Think fall is only a time for harvesting? Meet the Allium family! Plant chives, garlic, bunching onions, and shallots beginning in September and October for eating next year.
You can grow most alliums from seeds or small transplants, but fall is the ideal time for planting allium bulbs—also called sets—and to make divisions of clump-forming alliums from your garden or a friend’s.
The basics—a sunny spot and fertile soil
Alliums require a sunny garden spot with good drainage. If you haven’t tested your soil in the last three years to adjust soil nutrients and pH—the soil acidity—do it now! Kits for sending your samples in for free testing are available at the Extension Office and Extension Master Gardener Volunteer information tables and plant clinics.
Bulbs—source varieties best for growing in WNC
It is easy to plant garlic, elephant garlic, bunching onion, and shallot bulbs. These look just like what you’d buy for cooking, but think twice before planting store-bought produce. Bulbs sold in supermarkets are often varieties that grow best in other areas or are treated to delay sprouting.
Buy bulb varieties suited to Western North Carolina from nurseries or seed companies, or from a local farmer. You can ensure you’ve planted varieties you’ll enjoy by sampling bulbs at a local farmer’s market.
Garlic (Allium sativum) comes in softneck and hardneck types. Extension Horticulture Specialist Jeanine Davis notes that the garlic bulbs usually sold in supermarkets are softneck varieties. She recommends California Early, many Italian cultivars, and New York White Neck softneck varieties for North Carolina. Davis cautions that hardneck varieties tend to be trickier to grow, but NC commercial growers do well with German Extra Hardy, Chesnok Red, Music, and Spanish Roja. Elephant garlic is actually a leek (Allium ampeloprasum), but you plant and grow it just like true garlic. Always separate garlic bulbs into cloves before planting.
Bunching onions (Allium cepa var cepa and Allium fistulosum) and shallot bulbs (Allium cepa var. aggregatum) are planted whole. Extension Horticulture Specialist Douglas Sanders recommends Ebenezer, Silverskin, or Yellow Globe Danvers varieties for bunching onions grown from sets. Unlike garlic, you may find your sets grow quickly enough that you can harvest “green” onions later in the fall.
Plant your garlic cloves and bunching onion and shallot sets no more than a couple of inches deep and 3 to 5 inches apart. If you plant in rows, allow at least a foot between rows. Keep well-watered.
Although you can grow chives from purchased plants or seeds, these plants benefit from division, so if you have a planting or can get a friend to share, you can increase your harvest next spring by digging and separating a chive clump into two or more plants. There is no need to separate the individual bulblets, just cut back the green tops to a couple of inches, dig, pull apart, and replant in a sunny, well-drained spot with the nutrients and lime recommended in your soil test.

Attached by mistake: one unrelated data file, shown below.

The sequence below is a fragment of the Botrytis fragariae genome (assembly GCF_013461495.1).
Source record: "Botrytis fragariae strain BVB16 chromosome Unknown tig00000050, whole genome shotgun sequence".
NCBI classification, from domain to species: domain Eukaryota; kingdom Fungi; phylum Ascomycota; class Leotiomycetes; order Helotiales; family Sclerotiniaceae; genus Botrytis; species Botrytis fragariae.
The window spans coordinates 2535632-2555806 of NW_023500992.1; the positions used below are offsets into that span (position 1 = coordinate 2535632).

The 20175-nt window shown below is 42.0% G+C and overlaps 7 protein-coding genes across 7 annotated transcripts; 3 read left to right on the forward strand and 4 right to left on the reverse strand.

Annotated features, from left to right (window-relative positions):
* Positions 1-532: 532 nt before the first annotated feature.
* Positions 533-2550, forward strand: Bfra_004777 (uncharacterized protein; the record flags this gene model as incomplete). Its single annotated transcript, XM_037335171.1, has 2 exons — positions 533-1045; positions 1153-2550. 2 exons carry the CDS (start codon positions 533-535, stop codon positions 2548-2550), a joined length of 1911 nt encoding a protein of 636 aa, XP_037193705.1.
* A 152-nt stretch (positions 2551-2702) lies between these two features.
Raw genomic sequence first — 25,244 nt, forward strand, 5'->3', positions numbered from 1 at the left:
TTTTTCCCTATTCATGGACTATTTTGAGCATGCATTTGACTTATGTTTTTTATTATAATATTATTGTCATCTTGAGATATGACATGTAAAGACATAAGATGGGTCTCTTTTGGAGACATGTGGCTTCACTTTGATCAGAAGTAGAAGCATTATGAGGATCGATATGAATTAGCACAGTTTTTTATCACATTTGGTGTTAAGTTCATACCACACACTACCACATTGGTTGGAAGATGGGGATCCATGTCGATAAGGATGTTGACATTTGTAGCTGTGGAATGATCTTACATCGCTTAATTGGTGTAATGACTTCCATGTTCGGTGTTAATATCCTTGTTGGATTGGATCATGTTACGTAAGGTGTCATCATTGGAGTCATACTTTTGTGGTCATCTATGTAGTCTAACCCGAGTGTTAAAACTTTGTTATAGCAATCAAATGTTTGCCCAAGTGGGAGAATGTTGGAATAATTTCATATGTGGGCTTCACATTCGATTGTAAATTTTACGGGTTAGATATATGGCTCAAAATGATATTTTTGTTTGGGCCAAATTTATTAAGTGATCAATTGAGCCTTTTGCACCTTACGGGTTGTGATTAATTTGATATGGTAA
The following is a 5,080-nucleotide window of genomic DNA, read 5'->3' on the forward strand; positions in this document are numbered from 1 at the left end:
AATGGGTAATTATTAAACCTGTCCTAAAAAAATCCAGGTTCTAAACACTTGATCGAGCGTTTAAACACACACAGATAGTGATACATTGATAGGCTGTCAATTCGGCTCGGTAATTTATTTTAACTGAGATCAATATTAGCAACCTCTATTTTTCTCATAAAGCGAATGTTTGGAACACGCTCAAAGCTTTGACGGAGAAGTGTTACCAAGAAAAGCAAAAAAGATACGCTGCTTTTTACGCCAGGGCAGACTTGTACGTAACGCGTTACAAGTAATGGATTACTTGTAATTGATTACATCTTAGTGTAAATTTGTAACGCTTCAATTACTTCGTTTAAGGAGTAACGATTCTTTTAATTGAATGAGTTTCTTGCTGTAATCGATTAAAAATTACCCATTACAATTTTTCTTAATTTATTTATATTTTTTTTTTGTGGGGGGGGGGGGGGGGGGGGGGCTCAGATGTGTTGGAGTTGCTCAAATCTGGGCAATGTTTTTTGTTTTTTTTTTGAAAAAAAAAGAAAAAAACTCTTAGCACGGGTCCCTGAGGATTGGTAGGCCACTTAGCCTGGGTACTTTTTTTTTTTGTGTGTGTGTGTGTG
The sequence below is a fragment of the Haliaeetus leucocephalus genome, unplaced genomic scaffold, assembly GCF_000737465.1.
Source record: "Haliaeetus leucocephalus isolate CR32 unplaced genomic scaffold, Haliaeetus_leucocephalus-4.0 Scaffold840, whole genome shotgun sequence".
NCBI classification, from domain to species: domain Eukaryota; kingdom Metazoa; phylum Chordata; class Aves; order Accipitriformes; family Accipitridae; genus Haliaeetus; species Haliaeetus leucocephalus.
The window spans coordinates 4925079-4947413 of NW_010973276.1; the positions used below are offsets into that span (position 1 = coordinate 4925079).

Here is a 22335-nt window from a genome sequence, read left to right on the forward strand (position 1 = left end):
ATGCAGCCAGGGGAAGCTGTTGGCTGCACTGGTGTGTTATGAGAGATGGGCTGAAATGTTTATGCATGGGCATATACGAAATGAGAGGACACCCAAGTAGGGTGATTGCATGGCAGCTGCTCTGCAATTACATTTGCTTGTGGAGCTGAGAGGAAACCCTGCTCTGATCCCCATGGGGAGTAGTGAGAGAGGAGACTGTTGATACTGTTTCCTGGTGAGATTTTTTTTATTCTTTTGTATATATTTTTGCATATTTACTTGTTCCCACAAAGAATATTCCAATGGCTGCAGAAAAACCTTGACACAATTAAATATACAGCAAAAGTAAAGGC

The most common garden chives, (Allium schoenoprasum) have pretty, edible purple flowers in spring. You can tell them from garlic chives (Allium tuberosum) by their flowers—garlic chives have white flowers—as well as the fact that “regular” chives have round, hollow green leaves, while garlic chives have flat, solid leaves. The long life and attractiveness of these flowering alliums makes them suitable for ornamental gardens and might tempt you to look for Allium family members grown exclusively for their flowers. Fall is the time to plant these, too!
The “Walking” onion (Allium cepa proliferum group) is another Allium family member that benefits from division. In this case, in addition to digging, separating, and replanting individual bulbs, you can break apart the mature seed heads, which are also forming new bulbs! As the pollinated flowers form seeds that swell into bulbs, the tiny new bulbs sprout and the weight begins to bend the flower stalk. These heads will eventually reach the ground. Thus, the onions “walk” into a neighboring section of the garden. You can control where the new onions grow by cutting off the flower stalks once the bulbs begin to form and replanting.
Visit the websites below for more information about growing alliums:
- Garlic: https://polk.ces.ncsu.edu/?page_id=155206
- Bunching onions: http://content.ces.ncsu.edu/green-bunch-onions
- Ornamental alliums: http://ngb.org/downloads/files/Pamphlet%203-panel%20Allium.pdf
Article written by Debbie Green, Extension Master Gardener Volunteer.
Photos: Flowering onion by Phillip Merritt, Flickr.com; Harvested garlic by Tony Austin, Flickr.com; Onion bulb by Laura Leonard Fitch, Flickr.com; Flowering chives by NCSU; Walking onion by Anderwood, Garden.org.